Visna/Maedi virus (VMV) and caprine arthritis encephalitis virus (CAEV) are small ruminant lentiviruses (SRLV) of the retroviridae family 
that infect sheep and goats in major sheep producing countries worldwide. The exceptions are Iceland where VMV was eradicated after a 30-year effort 
, and Australia and New Zealand where VMV has not been reported in sheep but CAEV has been reported in goats 
. Once infected, seroconversion typically occurs within weeks to months and the infection is incurable. Sheep do not usually display signs of clinical disease in the first two years of infection. The first signs of disease are often loss of body condition and indurative mastitis (i.e., thin ewe syndrome and hard udder). When disease develops, severe clinical signs may include difficulty breathing, chronic wasting, loss of motor control, and arthritis. Ovine progressive pneumonia virus (OPPV) is a closely related North American counterpart to VMV and typically produces an interstitial pneumonia. Seroprevalence studies of U.S. sheep have shown that 36% of sheep operations have infected animals and 24% of all animals tested were seropositive 
. The impact of subclinical OPPV infection is significant and includes detrimental effects on sheep production from breeding through weaning 
. Considering that losses are cumulative during an animal's lifetime, the negative effects on ewe production and the sheep industry are substantial.
Natural transmission of ovine lentiviruses is primarily among adults, occurs most frequently after their first year 
, and is by the respiratory route 
. In addition, some infections occur in lambs by ingestion of infected colostrum and milk 
. Ovine lentiviruses are macrophage-tropic but not T-lymphocyte-tropic and thus do not cause an immunodeficiency in sheep 
. Persistence of ovine lentivirus in infected sheep is attributed to latent proviral DNA sequences integrated into the genome of a small fraction of monocytes circulating in the blood. Proviral DNA transcription and gene expression is suppressed until infected monocytes mature into macrophages as they migrate into the interstitial spaces of affected organs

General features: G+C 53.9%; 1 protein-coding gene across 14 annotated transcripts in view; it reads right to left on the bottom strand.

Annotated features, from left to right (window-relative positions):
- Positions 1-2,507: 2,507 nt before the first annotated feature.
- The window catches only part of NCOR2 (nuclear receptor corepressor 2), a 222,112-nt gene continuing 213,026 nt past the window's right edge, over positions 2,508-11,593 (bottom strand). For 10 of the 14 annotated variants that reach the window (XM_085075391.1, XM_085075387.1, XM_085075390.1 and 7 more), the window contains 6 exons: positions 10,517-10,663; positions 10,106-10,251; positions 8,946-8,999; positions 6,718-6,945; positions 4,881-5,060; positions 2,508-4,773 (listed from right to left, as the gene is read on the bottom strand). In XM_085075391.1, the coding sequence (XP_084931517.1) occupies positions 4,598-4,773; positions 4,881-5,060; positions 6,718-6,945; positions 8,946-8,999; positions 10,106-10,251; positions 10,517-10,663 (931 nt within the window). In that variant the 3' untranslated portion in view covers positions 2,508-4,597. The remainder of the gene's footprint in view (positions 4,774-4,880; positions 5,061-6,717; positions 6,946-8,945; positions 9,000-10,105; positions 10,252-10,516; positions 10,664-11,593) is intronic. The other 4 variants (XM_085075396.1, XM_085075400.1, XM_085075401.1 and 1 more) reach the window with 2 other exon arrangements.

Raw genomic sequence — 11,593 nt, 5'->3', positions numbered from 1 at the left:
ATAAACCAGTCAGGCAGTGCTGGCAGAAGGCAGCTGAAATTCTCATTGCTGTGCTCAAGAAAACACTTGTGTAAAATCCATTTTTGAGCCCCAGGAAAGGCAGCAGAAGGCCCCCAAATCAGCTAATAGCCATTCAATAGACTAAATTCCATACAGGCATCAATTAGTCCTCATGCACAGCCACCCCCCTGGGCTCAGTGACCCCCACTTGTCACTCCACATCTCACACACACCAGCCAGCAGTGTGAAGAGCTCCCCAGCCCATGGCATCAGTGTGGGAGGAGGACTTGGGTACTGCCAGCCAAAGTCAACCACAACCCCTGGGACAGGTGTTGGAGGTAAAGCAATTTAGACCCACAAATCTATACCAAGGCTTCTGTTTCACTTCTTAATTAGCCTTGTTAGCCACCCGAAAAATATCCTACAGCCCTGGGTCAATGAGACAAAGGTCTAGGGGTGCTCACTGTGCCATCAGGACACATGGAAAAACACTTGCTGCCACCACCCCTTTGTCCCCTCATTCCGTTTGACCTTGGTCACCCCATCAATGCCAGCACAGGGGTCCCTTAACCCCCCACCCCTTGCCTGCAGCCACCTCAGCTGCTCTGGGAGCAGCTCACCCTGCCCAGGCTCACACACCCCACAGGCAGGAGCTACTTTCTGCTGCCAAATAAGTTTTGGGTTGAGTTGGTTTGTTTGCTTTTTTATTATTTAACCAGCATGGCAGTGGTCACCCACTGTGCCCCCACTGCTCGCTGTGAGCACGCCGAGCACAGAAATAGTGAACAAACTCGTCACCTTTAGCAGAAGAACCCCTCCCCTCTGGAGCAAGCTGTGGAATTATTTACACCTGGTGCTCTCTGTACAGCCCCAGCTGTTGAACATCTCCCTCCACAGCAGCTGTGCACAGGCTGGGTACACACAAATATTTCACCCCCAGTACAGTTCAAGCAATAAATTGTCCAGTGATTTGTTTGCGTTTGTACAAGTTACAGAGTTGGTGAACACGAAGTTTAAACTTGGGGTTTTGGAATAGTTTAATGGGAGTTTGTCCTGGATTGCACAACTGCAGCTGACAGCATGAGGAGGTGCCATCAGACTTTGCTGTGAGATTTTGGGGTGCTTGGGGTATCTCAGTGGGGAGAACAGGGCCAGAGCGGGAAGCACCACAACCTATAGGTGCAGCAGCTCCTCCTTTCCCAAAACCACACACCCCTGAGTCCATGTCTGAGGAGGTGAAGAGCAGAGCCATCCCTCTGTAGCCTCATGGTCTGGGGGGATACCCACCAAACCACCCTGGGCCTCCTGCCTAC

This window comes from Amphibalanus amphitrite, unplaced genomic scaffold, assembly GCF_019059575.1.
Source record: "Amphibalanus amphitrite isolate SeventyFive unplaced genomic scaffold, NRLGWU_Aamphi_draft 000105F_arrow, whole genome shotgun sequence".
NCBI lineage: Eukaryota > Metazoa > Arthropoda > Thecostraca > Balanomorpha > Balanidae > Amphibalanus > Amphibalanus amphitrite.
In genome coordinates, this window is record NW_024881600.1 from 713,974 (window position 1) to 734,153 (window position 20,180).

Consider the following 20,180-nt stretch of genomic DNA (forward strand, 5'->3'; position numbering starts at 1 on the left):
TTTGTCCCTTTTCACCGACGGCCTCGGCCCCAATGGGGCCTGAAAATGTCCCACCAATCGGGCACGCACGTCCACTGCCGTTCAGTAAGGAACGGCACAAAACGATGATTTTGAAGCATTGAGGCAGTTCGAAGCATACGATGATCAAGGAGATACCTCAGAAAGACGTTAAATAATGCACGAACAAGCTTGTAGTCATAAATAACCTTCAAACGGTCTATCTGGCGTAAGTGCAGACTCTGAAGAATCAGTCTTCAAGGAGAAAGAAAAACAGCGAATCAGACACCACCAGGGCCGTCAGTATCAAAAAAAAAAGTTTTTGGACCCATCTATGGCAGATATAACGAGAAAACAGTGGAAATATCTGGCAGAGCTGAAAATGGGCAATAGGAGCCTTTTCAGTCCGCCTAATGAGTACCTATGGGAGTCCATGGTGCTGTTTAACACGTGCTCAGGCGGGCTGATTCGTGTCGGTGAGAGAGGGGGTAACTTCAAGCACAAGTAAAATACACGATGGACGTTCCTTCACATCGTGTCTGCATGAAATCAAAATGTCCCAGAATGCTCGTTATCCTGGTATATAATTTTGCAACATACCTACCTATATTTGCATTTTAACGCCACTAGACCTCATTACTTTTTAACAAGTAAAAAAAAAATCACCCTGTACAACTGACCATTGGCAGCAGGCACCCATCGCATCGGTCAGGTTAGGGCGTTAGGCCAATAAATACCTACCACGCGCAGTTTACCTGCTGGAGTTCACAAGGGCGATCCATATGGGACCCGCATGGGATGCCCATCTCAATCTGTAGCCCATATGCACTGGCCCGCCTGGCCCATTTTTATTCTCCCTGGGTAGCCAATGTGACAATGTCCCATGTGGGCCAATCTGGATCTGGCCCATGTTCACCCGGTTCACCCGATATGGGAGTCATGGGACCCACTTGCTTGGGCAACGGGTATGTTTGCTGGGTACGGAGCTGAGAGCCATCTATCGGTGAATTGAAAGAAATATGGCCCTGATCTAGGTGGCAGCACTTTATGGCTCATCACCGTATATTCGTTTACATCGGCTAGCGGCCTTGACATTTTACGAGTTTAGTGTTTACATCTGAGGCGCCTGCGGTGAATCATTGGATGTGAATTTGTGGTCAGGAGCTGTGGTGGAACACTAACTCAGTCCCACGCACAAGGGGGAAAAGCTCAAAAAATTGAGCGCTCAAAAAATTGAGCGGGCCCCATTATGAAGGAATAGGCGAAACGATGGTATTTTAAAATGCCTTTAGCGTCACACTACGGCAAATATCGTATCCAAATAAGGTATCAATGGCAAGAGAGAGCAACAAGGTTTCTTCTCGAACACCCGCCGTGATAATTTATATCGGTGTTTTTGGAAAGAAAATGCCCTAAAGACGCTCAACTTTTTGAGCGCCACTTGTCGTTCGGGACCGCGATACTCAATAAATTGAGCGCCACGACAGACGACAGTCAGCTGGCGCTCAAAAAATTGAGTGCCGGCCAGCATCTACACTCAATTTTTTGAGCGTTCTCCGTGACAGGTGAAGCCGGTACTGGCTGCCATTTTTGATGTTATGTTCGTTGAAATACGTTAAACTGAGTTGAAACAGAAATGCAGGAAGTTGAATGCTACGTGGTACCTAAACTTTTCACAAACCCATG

. Once in the target organs, infected macrophages initiate viral replication, which induces an inflammatory cascade that ultimately attracts more infected monocytes and other leukocytes. These lesions increase progressively, terminating in disease and eventual death.
Although there is no cure, the impact of disease can be reduced by lowering the prevalence. Voluntary SRLV control programs have been established in several European countries 
. OPP can be eradicated by testing and removing infected animals or by isolating lambs from seropositive dams at birth. The lambs are then raised on uninfected colostrum and milk, and maintained separately from seropositive sheep thereafter. Either of these methods may be used alone, or in combination, to break the cycle of transmission. However, an OPP-free flock is still susceptible to infection if exposed to other infected sheep or goats 
. Thus, efforts to eradicate OPP and maintain infection-free status would be facilitated if replacement breeding stock were genetically resistant to lentivirus infections.
Examples of genetic resistance to lentivirus infection have been documented in human populations. Nearly all individuals who lack the lentivirus co-receptor CCR5 do not acquire human immunodeficiency virus (HIV) infection after significant exposure 
. Moreover, an infected person receiving transplanted stem cells lacking CCR5 may be cured of HIV 
. In the cases of VMV and OPPV, reports have suggested that host resistance to lentiviral infection may also occur in sheep 
. Significant breed effects on seroprevalence have also been observed in comingled flocks of purebred sheep, further indicating possible host genetic restriction 
. For example, in U.S. sheep the OPPV seroprevalence in purebred Finnsheep, Texel, and Suffolk was 77, 65, and 15%, respectively 
. In Basque dairy-sheep, seroconversion was strongly associated with lifetime maternal VMV-serological status and was interpreted as evidence of genetic susceptibility 
The present article reports findings from a genome-wide association study (GWAS) that used naturally-exposed ewes, together with the International Sheep Genome Consortium SNP50 marker set, to test for genetic association with lentivirus infection. Ovine DNA sequence variation in a transmembrane protein gene (TMEM154) was associated with lentivirus infection. The ancestral TMEM154 allele encodes a 191 amino acid polypeptide with glutamate (E) at position 35 and is associated with infection susceptibility. A mutant TMEM154 allele encodes lysine (K) at position 35 allele and is associated with reduced susceptibility. Two deletion mutations were also observed in TMEM154, however there were not enough individuals with these deletions to test their effect. Together, these results suggest that TMEM154 may play a central role in ovine lentivirus biology.